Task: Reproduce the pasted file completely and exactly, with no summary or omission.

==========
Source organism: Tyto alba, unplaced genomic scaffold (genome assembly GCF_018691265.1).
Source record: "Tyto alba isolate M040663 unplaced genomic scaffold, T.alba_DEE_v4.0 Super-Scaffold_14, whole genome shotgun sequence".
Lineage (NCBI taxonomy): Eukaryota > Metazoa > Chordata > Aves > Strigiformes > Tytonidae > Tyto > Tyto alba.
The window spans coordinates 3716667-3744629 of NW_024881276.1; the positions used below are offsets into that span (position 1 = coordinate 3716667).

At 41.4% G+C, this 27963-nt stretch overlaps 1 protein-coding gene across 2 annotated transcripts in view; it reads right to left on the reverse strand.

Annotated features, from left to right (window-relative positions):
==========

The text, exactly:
Source organism: Tyto alba, unplaced genomic scaffold (genome assembly GCF_018691265.1).
Source record: "Tyto alba isolate M040663 unplaced genomic scaffold, T.alba_DEE_v4.0 Super-Scaffold_14, whole genome shotgun sequence".
Lineage (NCBI taxonomy): Eukaryota > Metazoa > Chordata > Aves > Strigiformes > Tytonidae > Tyto > Tyto alba.
The window spans coordinates 3716667-3744629 of NW_024881276.1; the positions used below are offsets into that span (position 1 = coordinate 3716667).

At 41.4% G+C, this 27963-nt stretch overlaps 1 protein-coding gene across 2 annotated transcripts in view; it reads right to left on the reverse strand.

Annotated features, from left to right (window-relative positions):